by Sarah Thiel, pediatric speech and language pathologist, Center for Children’s Rehabilitation at Beaumont Children’s Hospital
Seeing a child walk, communicate or even eat when they previously couldn’t is a wonderful experience. That’s why we smile when our patients come through the door. We’ve had the honor of working with Hannah Smith and her family at the Beaumont Children’s Hospital Center for Children’s Rehabilitation for more than a year now.
Hannah is a beautiful 6-year-old girl with a bright smile of her own. She’s incredibly friendly and waves to everyone she sees in our department, every single time she comes in. She lights up our treatment sessions with her sweet attitude and willingness to participate wholeheartedly in every activity.
The progress Hannah has made since we first met her is incredible. She’s worked with Beaumont Children’s Hospital pediatric rehabilitation specialists in physical therapy, occupational therapy and speech therapy over the past year.
When she began therapy for dysphagia, a pediatric feeding and swallowing disorder, Hannah was able to eat only pureed foods. She received the majority of her nutrients through tube-feeding. Now, she is actively taking bites of a variety of foods, and is willing to try new things every week.
Hannah receives therapy for cerebral palsy symptoms as well. Although she came to us as an independent walker, she had difficulty transitioning over various floor surfaces without being extremely hesitant and wanting assistance. She is now able to transition over differing terrains independently, and her physical therapy team continues to work with her on stepping over elevated surfaces.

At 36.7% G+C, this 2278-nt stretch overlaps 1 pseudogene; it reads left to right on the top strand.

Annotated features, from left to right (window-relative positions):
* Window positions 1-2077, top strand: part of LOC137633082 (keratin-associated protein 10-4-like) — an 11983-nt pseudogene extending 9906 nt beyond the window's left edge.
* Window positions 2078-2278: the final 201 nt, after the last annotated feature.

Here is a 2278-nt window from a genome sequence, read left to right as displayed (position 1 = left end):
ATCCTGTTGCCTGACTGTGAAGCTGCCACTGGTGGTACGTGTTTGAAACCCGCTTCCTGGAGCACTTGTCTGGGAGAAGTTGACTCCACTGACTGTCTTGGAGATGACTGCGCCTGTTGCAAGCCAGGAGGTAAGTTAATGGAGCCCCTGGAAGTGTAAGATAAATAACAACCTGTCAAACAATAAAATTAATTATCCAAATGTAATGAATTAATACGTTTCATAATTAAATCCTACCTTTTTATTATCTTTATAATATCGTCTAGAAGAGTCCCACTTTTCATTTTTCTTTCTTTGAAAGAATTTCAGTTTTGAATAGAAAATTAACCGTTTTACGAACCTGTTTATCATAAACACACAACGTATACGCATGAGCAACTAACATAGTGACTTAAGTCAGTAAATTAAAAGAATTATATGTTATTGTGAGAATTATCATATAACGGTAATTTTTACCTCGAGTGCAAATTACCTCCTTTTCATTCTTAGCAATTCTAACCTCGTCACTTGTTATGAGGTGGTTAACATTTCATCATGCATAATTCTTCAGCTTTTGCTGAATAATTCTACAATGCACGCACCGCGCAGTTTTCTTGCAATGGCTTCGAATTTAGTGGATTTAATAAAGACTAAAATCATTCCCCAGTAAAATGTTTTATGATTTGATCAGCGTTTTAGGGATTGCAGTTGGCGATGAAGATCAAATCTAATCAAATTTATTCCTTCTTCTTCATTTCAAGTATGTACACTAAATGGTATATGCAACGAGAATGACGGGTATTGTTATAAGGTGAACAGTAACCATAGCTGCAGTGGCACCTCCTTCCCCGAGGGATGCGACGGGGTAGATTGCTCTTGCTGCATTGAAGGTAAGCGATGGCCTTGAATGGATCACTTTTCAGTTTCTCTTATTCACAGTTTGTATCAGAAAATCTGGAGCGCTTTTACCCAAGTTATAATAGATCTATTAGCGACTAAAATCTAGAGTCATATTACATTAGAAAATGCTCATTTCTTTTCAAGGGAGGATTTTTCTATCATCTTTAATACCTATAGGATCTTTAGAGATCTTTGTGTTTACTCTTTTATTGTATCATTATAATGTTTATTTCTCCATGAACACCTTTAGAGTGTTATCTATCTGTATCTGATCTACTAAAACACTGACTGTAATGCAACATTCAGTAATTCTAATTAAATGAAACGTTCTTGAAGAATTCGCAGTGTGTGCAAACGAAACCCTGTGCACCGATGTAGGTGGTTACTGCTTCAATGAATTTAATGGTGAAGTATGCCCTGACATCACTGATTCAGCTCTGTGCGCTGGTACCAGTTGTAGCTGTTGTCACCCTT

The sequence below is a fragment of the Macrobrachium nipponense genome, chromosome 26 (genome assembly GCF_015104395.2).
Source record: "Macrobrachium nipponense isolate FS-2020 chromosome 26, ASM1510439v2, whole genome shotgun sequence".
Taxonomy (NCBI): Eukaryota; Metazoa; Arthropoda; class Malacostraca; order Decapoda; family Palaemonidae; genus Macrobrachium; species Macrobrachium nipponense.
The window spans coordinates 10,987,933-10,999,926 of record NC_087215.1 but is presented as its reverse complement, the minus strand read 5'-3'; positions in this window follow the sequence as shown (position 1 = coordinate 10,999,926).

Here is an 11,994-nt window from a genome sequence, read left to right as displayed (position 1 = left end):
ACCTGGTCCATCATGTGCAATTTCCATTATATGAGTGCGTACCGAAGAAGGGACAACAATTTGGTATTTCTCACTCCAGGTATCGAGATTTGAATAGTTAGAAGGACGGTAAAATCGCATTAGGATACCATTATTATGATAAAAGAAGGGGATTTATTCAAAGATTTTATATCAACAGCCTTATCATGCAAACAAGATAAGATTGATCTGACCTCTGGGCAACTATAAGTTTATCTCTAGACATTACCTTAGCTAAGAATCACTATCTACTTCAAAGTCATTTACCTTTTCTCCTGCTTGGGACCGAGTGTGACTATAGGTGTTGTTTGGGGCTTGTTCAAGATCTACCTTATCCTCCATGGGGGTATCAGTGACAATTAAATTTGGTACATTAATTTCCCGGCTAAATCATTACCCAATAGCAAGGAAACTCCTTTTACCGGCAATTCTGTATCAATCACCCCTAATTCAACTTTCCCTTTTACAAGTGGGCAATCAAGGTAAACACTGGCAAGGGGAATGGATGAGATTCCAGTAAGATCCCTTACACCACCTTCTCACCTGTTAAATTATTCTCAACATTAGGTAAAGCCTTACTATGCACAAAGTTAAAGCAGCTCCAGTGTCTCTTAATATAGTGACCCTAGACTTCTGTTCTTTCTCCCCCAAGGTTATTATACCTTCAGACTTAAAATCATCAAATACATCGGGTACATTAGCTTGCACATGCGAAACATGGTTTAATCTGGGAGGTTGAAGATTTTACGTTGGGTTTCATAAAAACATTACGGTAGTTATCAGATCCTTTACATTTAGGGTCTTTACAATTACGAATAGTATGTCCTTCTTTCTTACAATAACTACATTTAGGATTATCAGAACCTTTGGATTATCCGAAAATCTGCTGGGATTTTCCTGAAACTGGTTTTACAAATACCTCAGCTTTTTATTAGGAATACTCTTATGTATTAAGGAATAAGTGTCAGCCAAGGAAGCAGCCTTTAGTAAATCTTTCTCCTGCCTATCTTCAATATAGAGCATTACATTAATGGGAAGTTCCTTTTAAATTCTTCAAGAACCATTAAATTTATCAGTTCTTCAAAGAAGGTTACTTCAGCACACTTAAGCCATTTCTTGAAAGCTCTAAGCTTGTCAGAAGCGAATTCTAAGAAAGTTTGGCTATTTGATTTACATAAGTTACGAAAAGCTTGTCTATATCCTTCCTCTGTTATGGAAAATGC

This spring, Hannah participated in our annual Bike Day event. Thanks to donations made to Children’s Miracle Network Hospitals through events like Dance Marathon at the University of Michigan, she received an adaptive bicycle that enables her to have just as much fun as other children her age. She loves her new purple bike, and rides with assistance frequently at home.
Hannah has been receiving speech therapy since September of 2012. She had been diagnosed with a severe oral/verbal apraxia of speech, dysarthria and severe receptive/expressive language disorder. Gestures and grunting were her primary means of communication. Since it is profoundly difficult for her to use verbal speech, we have had success using a picture board as well as an iPad. Today, Hannah can request a desired object using a three-picture sentence on her board and she responds to yes/no questions using her iPad.
Hannah and her family are a true example of how never to give up, to always stay positive and to always keep smiling. They are truly a joy to work with. We can’t wait to see what Hannah accomplishes next.